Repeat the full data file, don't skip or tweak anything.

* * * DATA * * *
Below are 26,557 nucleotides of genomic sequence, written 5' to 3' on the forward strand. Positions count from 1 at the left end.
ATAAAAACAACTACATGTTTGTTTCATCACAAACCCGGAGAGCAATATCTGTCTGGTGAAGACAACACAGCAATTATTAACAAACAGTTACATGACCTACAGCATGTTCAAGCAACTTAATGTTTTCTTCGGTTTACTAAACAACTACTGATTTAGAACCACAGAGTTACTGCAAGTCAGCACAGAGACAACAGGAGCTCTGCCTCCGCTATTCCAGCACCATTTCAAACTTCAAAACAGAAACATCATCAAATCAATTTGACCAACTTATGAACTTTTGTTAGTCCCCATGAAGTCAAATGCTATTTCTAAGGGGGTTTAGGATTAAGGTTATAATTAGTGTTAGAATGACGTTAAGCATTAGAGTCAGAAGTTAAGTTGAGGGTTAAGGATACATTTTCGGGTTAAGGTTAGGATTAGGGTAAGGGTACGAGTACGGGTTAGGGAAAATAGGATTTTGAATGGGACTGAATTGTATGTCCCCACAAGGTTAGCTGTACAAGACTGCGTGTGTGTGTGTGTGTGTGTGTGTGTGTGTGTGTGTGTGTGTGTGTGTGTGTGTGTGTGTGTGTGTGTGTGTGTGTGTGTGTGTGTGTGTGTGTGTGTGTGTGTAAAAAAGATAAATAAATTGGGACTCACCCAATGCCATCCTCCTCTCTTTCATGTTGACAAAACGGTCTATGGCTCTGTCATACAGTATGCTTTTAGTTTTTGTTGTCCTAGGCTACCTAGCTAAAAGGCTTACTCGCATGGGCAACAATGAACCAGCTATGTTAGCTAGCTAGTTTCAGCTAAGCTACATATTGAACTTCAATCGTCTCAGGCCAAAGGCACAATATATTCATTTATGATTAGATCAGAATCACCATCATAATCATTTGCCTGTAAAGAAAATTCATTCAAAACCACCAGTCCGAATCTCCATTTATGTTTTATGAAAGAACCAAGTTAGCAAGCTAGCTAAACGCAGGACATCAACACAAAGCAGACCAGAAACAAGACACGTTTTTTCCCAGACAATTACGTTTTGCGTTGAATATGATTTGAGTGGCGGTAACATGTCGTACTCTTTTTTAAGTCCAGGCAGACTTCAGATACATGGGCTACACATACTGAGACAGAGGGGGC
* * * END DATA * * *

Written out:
Below are 26,557 nucleotides of genomic sequence, written 5' to 3' on the forward strand. Positions count from 1 at the left end.
ATAAAAACAACTACATGTTTGTTTCATCACAAACCCGGAGAGCAATATCTGTCTGGTGAAGACAACACAGCAATTATTAACAAACAGTTACATGACCTACAGCATGTTCAAGCAACTTAATGTTTTCTTCGGTTTACTAAACAACTACTGATTTAGAACCACAGAGTTACTGCAAGTCAGCACAGAGACAACAGGAGCTCTGCCTCCGCTATTCCAGCACCATTTCAAACTTCAAAACAGAAACATCATCAAATCAATTTGACCAACTTATGAACTTTTGTTAGTCCCCATGAAGTCAAATGCTATTTCTAAGGGGGTTTAGGATTAAGGTTATAATTAGTGTTAGAATGACGTTAAGCATTAGAGTCAGAAGTTAAGTTGAGGGTTAAGGATACATTTTCGGGTTAAGGTTAGGATTAGGGTAAGGGTACGAGTACGGGTTAGGGAAAATAGGATTTTGAATGGGACTGAATTGTATGTCCCCACAAGGTTAGCTGTACAAGACTGCGTGTGTGTGTGTGTGTGTGTGTGTGTGTGTGTGTGTGTGTGTGTGTGTGTGTGTGTGTGTGTGTGTGTGTGTGTGTGTGTGTGTGTGTGTGTGTGTGTGTGTGTAAAAAAGATAAATAAATTGGGACTCACCCAATGCCATCCTCCTCTCTTTCATGTTGACAAAACGGTCTATGGCTCTGTCATACAGTATGCTTTTAGTTTTTGTTGTCCTAGGCTACCTAGCTAAAAGGCTTACTCGCATGGGCAACAATGAACCAGCTATGTTAGCTAGCTAGTTTCAGCTAAGCTACATATTGAACTTCAATCGTCTCAGGCCAAAGGCACAATATATTCATTTATGATTAGATCAGAATCACCATCATAATCATTTGCCTGTAAAGAAAATTCATTCAAAACCACCAGTCCGAATCTCCATTTATGTTTTATGAAAGAACCAAGTTAGCAAGCTAGCTAAACGCAGGACATCAACACAAAGCAGACCAGAAACAAGACACGTTTTTTCCCAGACAATTACGTTTTGCGTTGAATATGATTTGAGTGGCGGTAACATGTCGTACTCTTTTTTAAGTCCAGGCAGACTTCAGATACATGGGCTACACATACTGAGACAGAGGGGGC